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The Monroe County Reporter
Forsyth, Georgia
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October 3, 2018     The Monroe County Reporter
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October 3, 2018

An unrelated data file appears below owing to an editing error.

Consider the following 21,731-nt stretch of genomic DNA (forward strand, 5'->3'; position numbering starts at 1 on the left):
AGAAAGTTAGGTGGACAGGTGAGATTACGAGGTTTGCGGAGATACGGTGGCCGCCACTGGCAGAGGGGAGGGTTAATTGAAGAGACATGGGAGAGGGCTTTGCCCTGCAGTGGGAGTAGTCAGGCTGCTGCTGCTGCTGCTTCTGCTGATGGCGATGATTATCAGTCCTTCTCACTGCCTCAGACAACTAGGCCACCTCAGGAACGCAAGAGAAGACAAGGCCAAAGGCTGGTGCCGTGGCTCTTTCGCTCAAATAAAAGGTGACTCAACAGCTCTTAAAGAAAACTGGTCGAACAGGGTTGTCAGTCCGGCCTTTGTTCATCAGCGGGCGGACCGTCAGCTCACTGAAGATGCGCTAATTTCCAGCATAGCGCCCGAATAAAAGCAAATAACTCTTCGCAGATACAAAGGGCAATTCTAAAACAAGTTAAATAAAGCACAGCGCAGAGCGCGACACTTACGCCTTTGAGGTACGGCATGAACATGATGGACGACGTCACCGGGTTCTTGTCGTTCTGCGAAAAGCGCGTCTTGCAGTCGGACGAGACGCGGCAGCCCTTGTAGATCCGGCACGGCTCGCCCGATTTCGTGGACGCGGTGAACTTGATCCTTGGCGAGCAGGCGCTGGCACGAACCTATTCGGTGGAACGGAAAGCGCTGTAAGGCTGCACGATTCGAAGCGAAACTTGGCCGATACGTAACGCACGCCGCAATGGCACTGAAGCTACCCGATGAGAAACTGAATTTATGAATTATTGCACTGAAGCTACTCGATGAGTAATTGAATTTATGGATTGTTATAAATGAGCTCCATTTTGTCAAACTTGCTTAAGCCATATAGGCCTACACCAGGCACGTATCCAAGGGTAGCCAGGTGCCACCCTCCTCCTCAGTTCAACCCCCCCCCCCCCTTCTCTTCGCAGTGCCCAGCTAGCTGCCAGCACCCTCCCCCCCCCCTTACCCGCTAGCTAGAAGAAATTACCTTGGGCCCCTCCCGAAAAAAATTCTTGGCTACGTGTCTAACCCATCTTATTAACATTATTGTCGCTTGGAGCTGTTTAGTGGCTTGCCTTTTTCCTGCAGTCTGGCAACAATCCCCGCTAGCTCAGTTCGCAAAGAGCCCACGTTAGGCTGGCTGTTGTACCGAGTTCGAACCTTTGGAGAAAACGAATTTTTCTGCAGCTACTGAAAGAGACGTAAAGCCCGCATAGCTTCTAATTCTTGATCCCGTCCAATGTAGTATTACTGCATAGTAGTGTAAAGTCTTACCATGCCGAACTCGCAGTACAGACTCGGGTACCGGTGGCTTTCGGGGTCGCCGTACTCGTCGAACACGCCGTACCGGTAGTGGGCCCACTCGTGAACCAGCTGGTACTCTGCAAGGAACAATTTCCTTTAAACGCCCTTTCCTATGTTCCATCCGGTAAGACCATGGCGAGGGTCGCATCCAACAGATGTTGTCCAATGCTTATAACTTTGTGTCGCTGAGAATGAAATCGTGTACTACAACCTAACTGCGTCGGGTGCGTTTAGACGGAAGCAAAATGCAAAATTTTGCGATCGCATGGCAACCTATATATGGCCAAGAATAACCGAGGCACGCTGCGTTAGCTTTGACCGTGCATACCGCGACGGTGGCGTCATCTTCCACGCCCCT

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Page 6D October 3, 2018 aR orter e ! e ! By Diune Glidewell news@mymcr.nef Principal Dr. Jim Finch updated the school board on Sept. 11 about how the transition to block sched- uling is going at Mary Persons. At the beginning of the 2018-19 school year the high school changed from a schedule Of seven 50-minute dasses each day to four 90 minute dasses. Most courses are now completed at the end of the semester so that students will earn credits for eight courses instead of seven courses each year. Finch said that five weeks into the first semester the transition seemed to be going well. He said students to pick from what is offered. They registered 10th graders in the fall, then 11th graders, then 12th graders in December. They developed a system for classes that need a full year, labelling them Black/ Gold courses to be taught on alternate dates instead of Monday-Friday like most classes. Marion said the fine arts classes were probably the hardest to adapt, but it was also important to adjust Advanced Placement classes since the standard- ized tests for AP college credit are only given in the spring. The transition team went to Oconee County to observe 90-minute classes and get input of that Assistant Principal positives and negatives of Tammy Marion, along with block scheduling. They Assistant Prindpals Robert also talk,Aer 1Aa 8 Lindsey and Sarah Alford and Upson County school and the counselors and systems. graduation coach worked Most students are tak- to figure out the changes ing two electives and two in scheduling, AP courses, academic dasses each fine arts classes, exam semester. Marion said most exemption polities, top five students got the classes they percent/valedictorian/salu- wanted. Block scheduling tatorian, and daily session works well for dual enroll- planning, ment students who come "So far, so good;' said and go from the Mary Marion. "It was a huge Persons campus during the undertaking to build it. We school day had an awesome team. We Most teachers surveyed networked with other sys- had a positive response terns, students and teach- to the new scheduling. ers, but we had to put our The main complaint is no brand on it." longer having a common She said they started planning period with other building the schedule by teachers teaching the same asking students what class- subjects so that they can es they wanted to take, the share ideas and informa- opposite of the usual telling tion. Charlie Pelt, Agent 12 E. Johnston St. Forsyth, GA 31029 478-994-9600 Charlie@ForsythGAInsurance.com Auto - Home - Life Medicare Supplement Vehicle Loans Mortgages Call for a quote today! Save up to 40 /M Finch said that discipline referrals are down, possibly because students change classes less frequently and spend less time in the halls. This year's 9th grade class is only 267 students, about 50-60 students less than most other classes; that has helped with the transition. Overall dasses each have more students because of students getting an addi- tional class for the year. "In my visits everything seems to be going well with less transitions" said Superintendent Dr. Mike Hickman. "You've done everything to put yourself in position to be success- fuL" In other BOE news: Assistant Superintendent mao told board members about the programs for gifted students at Monroe County Schools. The district is serving 403 students in its gifted programs, 21 more students than last year. The goal is to have at least 10 percent of the district in gifted programs, which would be 382 students. There are 166 students at Mary Persons served through AP or Honors classes, 121 students at Monroe County Middle School served through the ALPHA program, 32 stu- dents in the gifted program at K.B. Sutton Elementary, 46 students at T.G. Scott and 38 students at Hubbard Elementary. Elementary students are served daily by a gifted endorsed teacher at their school plus one day per week at Project SOAR Gifted Center at Hubbard Elementary. Elder said there is a new program this year called PILOT where gifted endorsed teachers visit kindergarten daises each Friday and teach 30-minute lessons about critical think- ing and creativity with the intention of identifying gifted children earlier. Elder said either parents or teachers can refer chil- dren to the gifted program. Children are tested for the gifted program three times each year. If parents refer children they complete a questionnaire about the child's behavior. Monroe County Schools' gifted eligibility committee meets once per month. Elder said Monroe County Schools received $744,000 in funding this year for the pre-kinder- garten program. It is vol- untary; the state does not require children to attend pre-kindergarten. Monroe County Schools has nine pre-kindergarten classes of 22 students each, dis- tributed among its three Elder said about 100 four-year-olds in Monroe County are not served by the pre-K classes at the public schools. There are waiting lists for both T.G. Scott and K.B. Sutton. However, attendance zones may be crossed for pre- K. If there is an opening at Hubbard Elementary, the child at the top of the list from one of the other schools may fill it if parents provide transportation. Elder said that some parents of four-year-olds choose to send their chil- dren to pre-K at one of the church programs in the county instead of the public schools. Financial Director Chris Johnson told the board that the school system is in good financial shape and has all of its bills paid. He said some of the numbers may look out of line on the financial report, because the school system pays some annual and semi- annual expenses this time of year. This includes some insurance payments and debt service payments. They will balance out over the year, according to Johnson. The board approved a service contract for PRI (Primary Rate Interface) with AT&T for the school system's telephone lines. Technology Director Valerie Mercer told the board PRI uses digital lines to provide phone service. The contract is for a base rate of $484 per month; Mercer said it saves the schools about $5,000 over traditional phone lines. Surcharges and taxes are less with PRI than they would be on multiple indi- vidual lines. Mercer said the 36-month contract doesn't include long distance calls, but the school does have some copper lines as backup. The -~a;,;,~ 1 phone lines at the schools are used for fax lines, for the fire alarms at night and as backup if power goes out. Mercer said AT&T has announced that it will be selling its copper lines. Hubbard Elementary Principal Jay Johnston told the board about Hubbard's Safety Patrol program for 4th and 5th grade students and its Watch Dogs pro- gram for fathers and other adult males. Hickman asked Johnston to update the board on the two pro- grams because they have been gaining momentum this year. Johnston said Hubbard has had a Safety Patrol program for a few years, but the role of the students was loosely defined as hall monitors. This year with parents no longer allowed to walk their children to class in the morning because of safety concerns about visitors being in the building, the older students have filled a need role of making both parents and younger students feel comfortable as they escort the pre-kindergarten and kindergarten students from the lobby to their class- rooms. "It creates a safety mind- set and school pride," said Johnston. "It creates the sense of home we want to instill in these little Tigers. It helps with positive school culture:' He said the Safety Patrol was espedaUy helpful during the first few days of school There are now more 4th and 5th graders who want to participate than there are spaces avail- able. The Safety Patrol members are selected from the Junior Beta Club. Members are rotated to give them opportunities to serve. The Watch D.O.G.S. pro- gram at Hubbard started during the 2017-18 school year, and the children of some of the original mem- bers have moved up to middle school. Johnston said the goal in organizing the group was to involve male role models in the school in places where they felt comfortable. "Having more men in and around the building increases the feeling of safety" he said. "When Dad is around, kids will act a little different" Johnston said one impor- tant duty of the Watch D.O.G.S. is to help at the car rider lines, which he considers the most vulner- able time at the school for safety. The goal is to make it easy for father figures to come into the elemen- tary school setting, doing things like grilling and helping on the playground. Hubbard is working to add grandfathers to the group. Johnston said that 476 grandparents visited the school for grandparents days this year, including many grandfathers. '~ lot of safety upgrades have been intrusive to par- ents7 said Hickman. "This helps bring them in in the right way." 109DP I R0ad apply and manage ccotmt online wwwJffe.com III I e e By Aliyah Dorsey Minori's Italian Ristorante will participate in a fun- draiser for Loaves and Fishes, a charity in middle Georgia that provides ser- vices to the homeless and financially insecure, on Thursday, Oct. 11. A por- tion of the profits from that day will go to Loaves and Fishes. Minori's is a Monroe County family-owned Italian restaurant that has been in business since December 2017. Owner Chelsea Larkin, who is also the head chef, says she is "hoping to get new people to the restaurant who haven't tried it before" She thinks it is a great idea to be one of the 12 restaurants involved in the event. Loaves and Fishes has been in the middle Georgia community for many years but has not gotten much attention for the many ser- vices they provide. "We're the best kept secret in Macon," said Judy Sexton, director of Loaves and Fishes. Loaves and Fishes offers a variety of services for those who come through their doors, including showers, a clothing bank, grocery services as well as a laun- dromat: It also helps clients get needed medication and identification. All of these services are housed at 651 Martin Luther King Jr Blvd. in Macon. The organization is not just for residents of Macon.; anyone who needs services is welcome. "We try to meet the needs of whatever person comes in. So you know we need a lot of different things" said Sexton. Loaves and Fishes serves over 500 people each week, and the fundraiser will hdp to serve many more. m u ~.~- Caldwell Veterinary Hospital, LLC N w name, $ame great am@e. Pollard Hearing joins the I Laboratory Authorized i Optimal Hearing Family. t DiscountsI I *OffMSRPSeestorefordetalls, I MACON 3759Vineville Ave. 478-257-3820 We cepf mo~ Int, umnces. We Service All Makes and Models and offer Audlometrk Screen ings and Video Ear Inspection s. ~ us af www,~t/malheodm$, tom ~ 1 i Continued from 3C said Presley. Presley asked what could be done about properties like the lot next to the new Birthing Center that now has abandoned vehicles. He said Planning & Zoning approved a variance for an automotive repair center on the property a couple of years ago, and the owner of the property, Mr. Freeman, promised that he would not allow his tenant to have abandoned vehides. The business has since closed. Presley was not sure whether Planning & Zoning approved a zoning change or just con- ditional use. "We need to be consistent and exercise some jurisdic- tion over these properties" said Presley. Coleman asked who is enforcing the city's zoning ordinances and how it is done. Maj. George Foster of Forsyth Police Department has code enforcement as one of his duties since the city eliminated its full-time 951 Butler Caldwell, D VM Hwy 41 South Forsyth, GA 31029 478-994-8228 www.caldwellvet.com Preventative Medicine including vaccines, flea,tick and heartworm medications. Comprehensive medical management, including diabetes and heart disease ' Surgery Boarding The S~m'/ard of Veterinory E~c~lb~e code enforcement position. "It is written that he is pro-active and brings to the property owner's atten- tion before it becomes a big problem" said Hall. "If that's the case, when we have a meeting, can we get a report from him?" asked Presley. Hall said the code enforcement officer inter- acts with the property owner and if necessary takes the person to dty court. "It's not you guys" said Hall. "I don't know what Planning & Zoning would do with that information." Pierson asked if she should set up separate agendas for Design & Review issues and Planning & Zoning. Presley asked her to show each request on the agenda but not to set up two agendas since there is only one commission that covers both aspects of building in the city.